[00:30:16] Yeah. So that would be, I guess it would be a conversation even before we are getting started to understand, okay, these are the preconditions you set yourself. , and that will be the demands which you get in the future.
[00:30:30] Yeah. I, you know, what, what is, what's the perception of the bigger organization? As in why have you been set up?
[00:30:37] Yeah. What's the purpose? What is the purpose of the team and how is it gonna function? What's its sort of remit, what's its ways of working? And how are you even gonna measure that? Your impact around that, I think is you know, an important.
[00:30:52] Let's turn back the time where we are starting to engage with each other.
[00:30:58] I'm really convinced that you are the right partner helping me, and then comes to c cfo, F o, the cfo. F O is saying, yeah, but I've heard about design thinking there's all the same, you don't need this on top of it, we have an easy and a, let's say, affordable design thinking coach there internally they can, they can help you to do that.
[00:31:18] How would you counter. That argument. .
[00:31:22] Well, design thinking is fantastic. I'm a design thinking facilitator and I was, I was a design thinking facilitator before it was called design thinking . But you know, I mean, design thinking is part of the journey of innovating it. But it's very much in that early stage in terms of really under.
[00:31:40] Standing needs, you know, what is, what are the needs of the people, of hu of humans, of people, of, of who we are trying to innovate for and having that real human centered approach to. Design rather than it just being completely you know, out of context to that. So of course you want to have design thinking and it must be encouraged.
[00:32:03] What I have found is that design thinking wasn't enough. You're going back to the whole sort of premise of, you know, you take people outside and have workshops for a few days or, or online workshops or whatever it might. And people use design thinking methodologies to create new, new services or new products or new things.
[00:32:23] What, then what happens next? So, when I invented the six Eyes of Innovation, I wanted to create a model that would encompass design thinking and organizational. With these assessment tools to help build the capability of people and teams, and that was really my purpose because I was seeing. , the design thinking wasn't enough.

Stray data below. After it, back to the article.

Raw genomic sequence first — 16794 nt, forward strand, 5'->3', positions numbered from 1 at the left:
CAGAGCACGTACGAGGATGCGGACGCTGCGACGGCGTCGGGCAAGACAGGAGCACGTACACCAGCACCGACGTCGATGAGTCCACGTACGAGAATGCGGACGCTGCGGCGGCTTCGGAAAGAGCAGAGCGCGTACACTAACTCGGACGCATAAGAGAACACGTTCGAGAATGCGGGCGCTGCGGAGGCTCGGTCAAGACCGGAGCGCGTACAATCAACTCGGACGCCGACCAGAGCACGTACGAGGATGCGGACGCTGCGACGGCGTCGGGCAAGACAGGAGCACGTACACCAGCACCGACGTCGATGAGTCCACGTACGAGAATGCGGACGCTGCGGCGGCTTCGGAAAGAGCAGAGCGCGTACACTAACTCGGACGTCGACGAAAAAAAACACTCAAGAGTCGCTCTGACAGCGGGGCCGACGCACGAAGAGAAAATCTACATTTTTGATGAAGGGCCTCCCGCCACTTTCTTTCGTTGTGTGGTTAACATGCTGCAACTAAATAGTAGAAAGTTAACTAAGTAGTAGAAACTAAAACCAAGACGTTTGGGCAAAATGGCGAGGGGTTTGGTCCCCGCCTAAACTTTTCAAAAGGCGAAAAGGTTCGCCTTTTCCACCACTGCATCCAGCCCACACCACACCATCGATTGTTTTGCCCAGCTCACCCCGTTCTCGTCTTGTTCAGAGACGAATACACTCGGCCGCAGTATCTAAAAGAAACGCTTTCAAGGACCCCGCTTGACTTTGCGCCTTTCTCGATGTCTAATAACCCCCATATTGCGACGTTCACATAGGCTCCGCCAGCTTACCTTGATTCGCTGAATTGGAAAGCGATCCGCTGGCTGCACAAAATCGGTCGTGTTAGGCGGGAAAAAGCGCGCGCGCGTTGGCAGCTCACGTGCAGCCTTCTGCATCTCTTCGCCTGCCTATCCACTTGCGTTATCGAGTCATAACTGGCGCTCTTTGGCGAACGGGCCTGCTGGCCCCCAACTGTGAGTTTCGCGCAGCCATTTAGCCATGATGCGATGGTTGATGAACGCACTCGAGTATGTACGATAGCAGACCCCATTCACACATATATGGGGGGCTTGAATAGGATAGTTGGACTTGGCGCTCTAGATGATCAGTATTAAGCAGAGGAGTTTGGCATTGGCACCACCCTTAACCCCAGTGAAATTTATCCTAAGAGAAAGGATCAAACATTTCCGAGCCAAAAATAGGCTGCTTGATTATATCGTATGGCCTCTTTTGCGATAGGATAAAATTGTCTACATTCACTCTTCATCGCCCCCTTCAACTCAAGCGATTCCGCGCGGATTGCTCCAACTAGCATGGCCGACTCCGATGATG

[00:32:47] You know, we would oftentimes generate fantastic, brilliant, human centered solutions, but they didn't go anywhere. , you know, it's going back to that whole thing. They got stuck in the system somewhere, and so we need other. Approaches as well as it's not an either or actually it's both. It's both that, that centered approach from people then thinking about, well, how do we take that from an organizational perspective and make it happen?
[00:33:19] So you, the CFO obviously, is gonna be very critical to that. The finance department, regulatory departments, all the operational parts of organizations are very important to enabling innovation to happen. And so that's how I, that's how I would see it. It's absolutely imperative design thinking, but it's not enough because you've gotta take those ideas forward to make them happen.
[00:33:43] And you need, you need processes to do that. You need systems to do that. You need operational ways of thinking.
[00:33:51] And step stepping out of the, the team leader role. I think it's, it's fundamentally different and, or I think the combination, like you said, is, is the magic of this because the organization, if, if you don't take the organization with you as part of design thinking, innovating, it's not going to.
[00:34:15] it's not going to happen in organization, at least in my experience, it's very, very, very seldom. Mm-hmm. . And sometime, yes, it works for a year because the focus is there and everyone was on board. But two years down the line, a new leader comes in somewhere on top and everything is gone. Yeah. So very, very important.